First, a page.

Dr. Silke Hemming, Wageningen University, responsible for research into greenhouse technology explained how the country is making progress towards independence from chemical fertilisers, by introducing insects to eat pests rather than pesticides.
She added how a closed greenhouse which recaptures the water lost through transpiration of the crop, might yield ten times more produce per cubic metre of water than a Mediterranean field — a concept useful for production in drier places like California.
What about energy reduction?
Leo Oprel, Dutch Ministry of Economic Affairs, spoke of the success of the ‘Kas Als Energiebron’ plan to make energy supply to greenhouse horticulture sustainable. The Dutch have already met goals for 2020 energy reduction, and have an ultimate goal of zero net emissions by 2050.
One example of how they have achieved this is through close work with industry stakeholders, and paying a subsidy to encourage innovators, with first adopters to new energy technology receiving 40 per cent of the cost.
What’s in it for the industry?
Joep van den Bosch, Chief Innovation Officer, Ridder-Hortimax Group, which designs, builds, and maintains greenhouse technology solutions says the sector wants to save money.
Technology can minimise water use; re-circulation can reduce the need for fertiliser by 30 to 40 per cent — enough for a grower to get their investment in the re-circulation technology back, a return on investment that increases the production per square metre.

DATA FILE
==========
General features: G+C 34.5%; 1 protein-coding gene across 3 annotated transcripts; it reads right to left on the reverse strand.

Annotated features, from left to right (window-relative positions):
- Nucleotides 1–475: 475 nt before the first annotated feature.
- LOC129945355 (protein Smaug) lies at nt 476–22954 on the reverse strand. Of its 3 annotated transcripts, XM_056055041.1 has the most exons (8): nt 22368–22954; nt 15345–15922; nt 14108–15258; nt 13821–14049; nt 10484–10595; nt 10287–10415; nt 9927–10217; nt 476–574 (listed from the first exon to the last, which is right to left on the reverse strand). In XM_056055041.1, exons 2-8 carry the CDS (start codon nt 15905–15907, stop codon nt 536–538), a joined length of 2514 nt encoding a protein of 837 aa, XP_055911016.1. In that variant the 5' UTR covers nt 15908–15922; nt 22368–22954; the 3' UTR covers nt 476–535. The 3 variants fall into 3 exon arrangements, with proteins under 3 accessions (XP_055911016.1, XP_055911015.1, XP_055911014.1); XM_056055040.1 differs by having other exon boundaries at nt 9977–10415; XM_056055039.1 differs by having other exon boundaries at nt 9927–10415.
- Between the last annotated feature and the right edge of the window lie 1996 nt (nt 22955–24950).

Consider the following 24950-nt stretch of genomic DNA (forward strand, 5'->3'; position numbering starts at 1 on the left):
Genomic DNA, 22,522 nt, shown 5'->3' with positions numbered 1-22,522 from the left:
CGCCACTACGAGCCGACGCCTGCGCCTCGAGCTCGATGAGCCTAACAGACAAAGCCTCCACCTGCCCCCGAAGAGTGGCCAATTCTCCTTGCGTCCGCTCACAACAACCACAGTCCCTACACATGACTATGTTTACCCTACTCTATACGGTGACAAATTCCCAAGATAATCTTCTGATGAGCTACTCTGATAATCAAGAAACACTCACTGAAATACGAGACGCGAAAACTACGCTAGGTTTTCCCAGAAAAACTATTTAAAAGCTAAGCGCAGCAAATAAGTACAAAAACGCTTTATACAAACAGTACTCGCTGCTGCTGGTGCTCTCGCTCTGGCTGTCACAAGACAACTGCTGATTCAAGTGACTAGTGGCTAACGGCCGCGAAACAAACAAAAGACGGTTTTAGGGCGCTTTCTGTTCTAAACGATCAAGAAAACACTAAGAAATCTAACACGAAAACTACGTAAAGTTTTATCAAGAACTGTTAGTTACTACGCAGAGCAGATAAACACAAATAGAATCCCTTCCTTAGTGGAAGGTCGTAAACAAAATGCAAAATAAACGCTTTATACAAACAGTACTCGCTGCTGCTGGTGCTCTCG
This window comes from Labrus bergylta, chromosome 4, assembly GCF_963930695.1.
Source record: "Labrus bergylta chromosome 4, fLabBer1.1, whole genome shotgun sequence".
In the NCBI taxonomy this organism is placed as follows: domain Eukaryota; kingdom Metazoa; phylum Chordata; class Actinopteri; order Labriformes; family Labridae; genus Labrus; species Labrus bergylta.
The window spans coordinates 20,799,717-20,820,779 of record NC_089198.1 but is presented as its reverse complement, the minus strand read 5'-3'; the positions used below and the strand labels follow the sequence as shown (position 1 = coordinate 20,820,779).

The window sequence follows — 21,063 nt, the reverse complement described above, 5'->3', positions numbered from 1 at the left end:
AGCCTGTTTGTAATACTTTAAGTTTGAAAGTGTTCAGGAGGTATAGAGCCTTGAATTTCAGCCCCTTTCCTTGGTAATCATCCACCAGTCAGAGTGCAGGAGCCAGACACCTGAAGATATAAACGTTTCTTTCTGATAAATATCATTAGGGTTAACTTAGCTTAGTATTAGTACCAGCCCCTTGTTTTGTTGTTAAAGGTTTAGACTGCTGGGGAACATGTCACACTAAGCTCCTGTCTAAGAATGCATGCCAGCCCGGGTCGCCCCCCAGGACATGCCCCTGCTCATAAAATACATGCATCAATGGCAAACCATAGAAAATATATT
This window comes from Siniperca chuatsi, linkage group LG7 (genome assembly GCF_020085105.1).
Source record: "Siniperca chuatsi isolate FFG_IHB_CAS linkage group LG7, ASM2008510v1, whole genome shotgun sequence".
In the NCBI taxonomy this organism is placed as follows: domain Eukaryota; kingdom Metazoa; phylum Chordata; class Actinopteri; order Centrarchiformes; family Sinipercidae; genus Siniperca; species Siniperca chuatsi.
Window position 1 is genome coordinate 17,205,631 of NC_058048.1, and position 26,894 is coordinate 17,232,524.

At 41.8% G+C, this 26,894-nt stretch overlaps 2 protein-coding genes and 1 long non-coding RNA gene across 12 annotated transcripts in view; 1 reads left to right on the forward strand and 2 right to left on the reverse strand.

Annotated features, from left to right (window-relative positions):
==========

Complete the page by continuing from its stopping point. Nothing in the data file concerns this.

As well as saving money by reducing water and fertiliser, local production means crops can be picked ripe, and stay fresh on the supermarket shelf for longer, meaning customers come back for more. An added benefit of local production means reduced emissions from transport.
What about vertical farming?
Van den Bosch thinks the technology isn’t quite there yet. The cost is two or three times higher than conventional greenhouses, natural light is cheaper than using fossil fuel powered LEDs, and the cost of cooling in a hot place is prohibitive, and unless you’re using robotics, it’s much more efficient to harvest in 2D. However, In 10 to 20 years he envisages companies might be selling ‘recipes’ that would enable indoor farms to be run by people with little or no growing knowledge.